July 27, 2012 9:00 am by Jesse Chen
Launching My First Android App Ever
On July 24th, I launched InstaWifi, my first Android app into the market. InstaWifi enables you to connect and share wifi networks instantly with the people who you care about. It was my first Android app that I released in the market, and I was pretty excited to see how it would turn out. It’s quite amazing if you think about it, that a random guy (like me) behind a computer screen today in 2012, can reach out to an audience of thousands of people on the Internet to announce a new product. It’s a random thought but a powerful one — a thought that reminds us of how closely connected we are to other people in this world.
My marketing strategy was simple for InstaWifi, generate viral growth on social networks, and reach out to several news sources online to get some big pageviews so that it will trickle down to smaller blogs, news sources, and social networks. The best strategy, however, is to just make a solid polished app and one that actually solves a problem for users. Without a good implementation, it doesn’t matter how big your budget or effective your marketing strategy is.
This article will be doing a deep dive on the numbers and stats of InstaWifi’s launch for those people out there who are curious on what it’s like to launch an Android app and how successful InstaWifi was.
February 17, 2012 3:00 pm by Jesse Chen
This is a super quick tip that will only take 1 minute to make your android development so much easier. Android Debug Bridge (adb) is a command-line tool that lets you interface with an emulator or an android device. Its great and previously I wrote about how you can debug your Android app wirelessly on your device. What sucks though is that you can’t tab autocomplete commands (e.g. type ‘adb d’ then tab and bash will autocomplete and fill out ‘adb devices’), which means having to look up adb commands to figure out what you want and/or wasting time by typing the whole command (every ms counts!).
This protip will get you setup with bash autocomplete for ADB in less than 1 minute. Ready? Here we go.
- Download the adb bash completion file here from Roman’s repo. Another good one is here on github by mbrubeck.
- Store the file somewhere safe. Anywhere you want. I chose /bin.
- Use your favorite editor of choice (which should be vim) to edit your ~/.bashrc file.
- Add the following lines (substitute your own path to the adb bash completion file) to the end of your ~/.bashrc file:
if [ -e /bin/adb.txt ] ; then
- Save and quit. In your terminal, type
source ~/.bashrc to reload your bash.
- Check if it works. Type ‘adb d’ and press tab to see if it autocompletes to ‘adb devices’.
And that’s it! I’ve been looking for something like this for a long time. Hope it helps you as much as it did for me.
December 30, 2011 1:32 pm by Jesse Chen
My previous post, How to NFC on the Android Platform, has seen over 9,000 page views since I published it in the summer of 2011. When I was researching how to integrate NFC on Android, there were very few examples and tutorials on how to write Android apps that use NFC. I thought that by writing a tutorial, it would benefit others who were in the same predicament, and it turns out that it was a much-needed resource (seeing that the only reason people visit my website now is to view the tutorial ).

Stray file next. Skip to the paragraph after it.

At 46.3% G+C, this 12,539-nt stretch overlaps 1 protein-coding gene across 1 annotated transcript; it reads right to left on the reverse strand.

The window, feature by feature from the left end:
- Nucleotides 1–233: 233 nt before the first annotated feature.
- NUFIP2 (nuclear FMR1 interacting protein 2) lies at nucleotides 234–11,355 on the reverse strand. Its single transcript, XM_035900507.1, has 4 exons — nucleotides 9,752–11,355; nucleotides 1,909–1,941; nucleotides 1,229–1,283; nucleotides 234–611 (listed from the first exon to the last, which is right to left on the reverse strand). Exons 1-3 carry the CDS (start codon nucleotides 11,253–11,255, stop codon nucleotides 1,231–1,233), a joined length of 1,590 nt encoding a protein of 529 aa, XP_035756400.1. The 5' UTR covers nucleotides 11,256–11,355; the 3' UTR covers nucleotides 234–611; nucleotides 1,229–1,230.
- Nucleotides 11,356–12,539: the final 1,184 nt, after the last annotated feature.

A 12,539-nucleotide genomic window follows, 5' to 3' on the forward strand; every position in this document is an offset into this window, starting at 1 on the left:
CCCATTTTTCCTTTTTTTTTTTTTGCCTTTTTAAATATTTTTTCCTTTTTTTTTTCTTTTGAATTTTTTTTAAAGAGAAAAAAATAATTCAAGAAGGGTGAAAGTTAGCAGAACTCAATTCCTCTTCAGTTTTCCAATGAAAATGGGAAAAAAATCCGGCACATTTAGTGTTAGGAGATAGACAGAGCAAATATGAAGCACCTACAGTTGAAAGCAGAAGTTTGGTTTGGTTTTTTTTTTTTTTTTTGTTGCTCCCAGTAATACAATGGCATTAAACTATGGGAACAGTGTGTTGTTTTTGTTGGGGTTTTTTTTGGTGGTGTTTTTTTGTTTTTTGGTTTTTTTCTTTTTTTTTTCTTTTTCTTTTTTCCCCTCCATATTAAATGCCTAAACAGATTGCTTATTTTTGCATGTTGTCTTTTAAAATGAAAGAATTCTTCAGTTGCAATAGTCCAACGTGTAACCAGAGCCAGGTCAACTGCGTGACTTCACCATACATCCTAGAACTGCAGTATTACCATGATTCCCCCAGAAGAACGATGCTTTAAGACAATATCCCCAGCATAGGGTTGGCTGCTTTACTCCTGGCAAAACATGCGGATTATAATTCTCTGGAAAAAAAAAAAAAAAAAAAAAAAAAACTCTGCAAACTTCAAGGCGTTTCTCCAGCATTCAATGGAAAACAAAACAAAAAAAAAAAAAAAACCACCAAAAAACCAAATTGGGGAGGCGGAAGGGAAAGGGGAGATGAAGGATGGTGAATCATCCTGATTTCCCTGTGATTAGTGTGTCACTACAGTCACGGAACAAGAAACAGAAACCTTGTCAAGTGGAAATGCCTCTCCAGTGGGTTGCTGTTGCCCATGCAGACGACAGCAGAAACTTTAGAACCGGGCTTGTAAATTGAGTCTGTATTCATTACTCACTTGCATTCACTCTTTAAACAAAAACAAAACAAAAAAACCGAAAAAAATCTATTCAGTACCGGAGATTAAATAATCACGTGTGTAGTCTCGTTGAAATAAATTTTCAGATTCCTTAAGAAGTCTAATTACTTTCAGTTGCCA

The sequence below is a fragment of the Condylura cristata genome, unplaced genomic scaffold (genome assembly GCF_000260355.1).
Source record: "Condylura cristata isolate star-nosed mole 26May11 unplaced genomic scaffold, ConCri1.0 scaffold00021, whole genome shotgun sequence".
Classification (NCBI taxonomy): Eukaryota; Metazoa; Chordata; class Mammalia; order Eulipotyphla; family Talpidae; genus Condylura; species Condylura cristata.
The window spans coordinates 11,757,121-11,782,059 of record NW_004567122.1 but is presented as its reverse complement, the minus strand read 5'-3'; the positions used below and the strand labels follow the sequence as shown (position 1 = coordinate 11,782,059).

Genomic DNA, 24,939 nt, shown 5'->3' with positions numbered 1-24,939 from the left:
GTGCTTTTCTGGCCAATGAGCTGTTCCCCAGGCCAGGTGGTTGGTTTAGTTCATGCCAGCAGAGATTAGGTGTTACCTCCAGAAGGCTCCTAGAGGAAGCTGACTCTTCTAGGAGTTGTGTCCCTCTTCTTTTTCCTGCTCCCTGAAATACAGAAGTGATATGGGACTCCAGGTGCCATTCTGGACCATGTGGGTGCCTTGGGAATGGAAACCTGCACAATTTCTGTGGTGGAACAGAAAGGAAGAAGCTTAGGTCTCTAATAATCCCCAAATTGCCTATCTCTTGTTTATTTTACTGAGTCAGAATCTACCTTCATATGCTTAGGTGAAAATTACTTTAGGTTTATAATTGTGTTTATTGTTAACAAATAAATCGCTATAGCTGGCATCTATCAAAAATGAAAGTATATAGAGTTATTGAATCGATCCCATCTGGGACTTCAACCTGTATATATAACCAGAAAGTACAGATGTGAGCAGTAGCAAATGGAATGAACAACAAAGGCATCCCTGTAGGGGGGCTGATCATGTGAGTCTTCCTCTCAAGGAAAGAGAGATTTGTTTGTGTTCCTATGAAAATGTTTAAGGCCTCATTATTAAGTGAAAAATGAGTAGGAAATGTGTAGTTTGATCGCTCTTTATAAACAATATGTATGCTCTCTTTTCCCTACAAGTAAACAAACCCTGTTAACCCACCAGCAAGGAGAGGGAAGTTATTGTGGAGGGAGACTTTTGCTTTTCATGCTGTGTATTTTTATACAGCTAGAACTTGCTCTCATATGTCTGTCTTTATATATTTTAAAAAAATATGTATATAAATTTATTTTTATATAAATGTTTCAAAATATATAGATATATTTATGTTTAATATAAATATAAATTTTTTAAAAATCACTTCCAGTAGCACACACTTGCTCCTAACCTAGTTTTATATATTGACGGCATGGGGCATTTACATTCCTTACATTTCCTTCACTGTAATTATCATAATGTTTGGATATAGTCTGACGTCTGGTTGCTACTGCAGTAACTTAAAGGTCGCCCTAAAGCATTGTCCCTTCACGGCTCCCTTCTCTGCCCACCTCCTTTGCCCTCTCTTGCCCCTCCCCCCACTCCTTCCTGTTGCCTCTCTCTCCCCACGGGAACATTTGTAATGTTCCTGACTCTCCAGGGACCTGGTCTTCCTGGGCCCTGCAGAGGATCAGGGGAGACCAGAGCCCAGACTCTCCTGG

Yesterday, one inbound link (http://mocs.vtt.fi/pdf/Peer_to_Peer_communication_with_NFC_on_Android.pdf) struck my curiosity and I found that it was from the VTT Technical Research Centre of Finland, which, according to Wikipedia, is the largest multidisciplinary research organisation in Northern Europe. Wow, it turns out that some dude is doing research on NFC peer-to-peer communication on Android and referenced my tutorial in his slides . I find it fascinating because it showed me first-hand how connected the world is and how knowledge can be retrieved so quickly regardless of location now because of the Internet. The next generation will wonder how we even lived without the Internet (“well you see..back in the day, we used to go to this place called the library, or try to physically find someone who is knowledgeable about the topic at hand..”).
I noticed that the origin of most visits to the tutorial came mostly from Europe and parts of Asia. That is interesting, but not surprisingly, to see that interest in NFC development for the Android platform is greater in other parts of the world than the USA. NFC adoption in the United States is still in the early adopter phase, but I believe that it will have mass consumer adoption within the next decade, even faster if Apple integrates NFC technology in the iPhone.
Haven’t wrote a new entry at all during the fall semester, with more free time coming up next semester – I should be able to start writing more regularly. I also might write an updated tutorial on how to NFC on Android, since with the advent of Android 4.0 (otherwise known as Ice Cream Sandwich), they actually deprecated some of the NFC API calls that existed in 2.3 and have new API calls (related to their Android Beam feature). Also, perhaps a tutorial on how to write Android apps that takes advantages of root (superuser) permissions. Stay tuned for more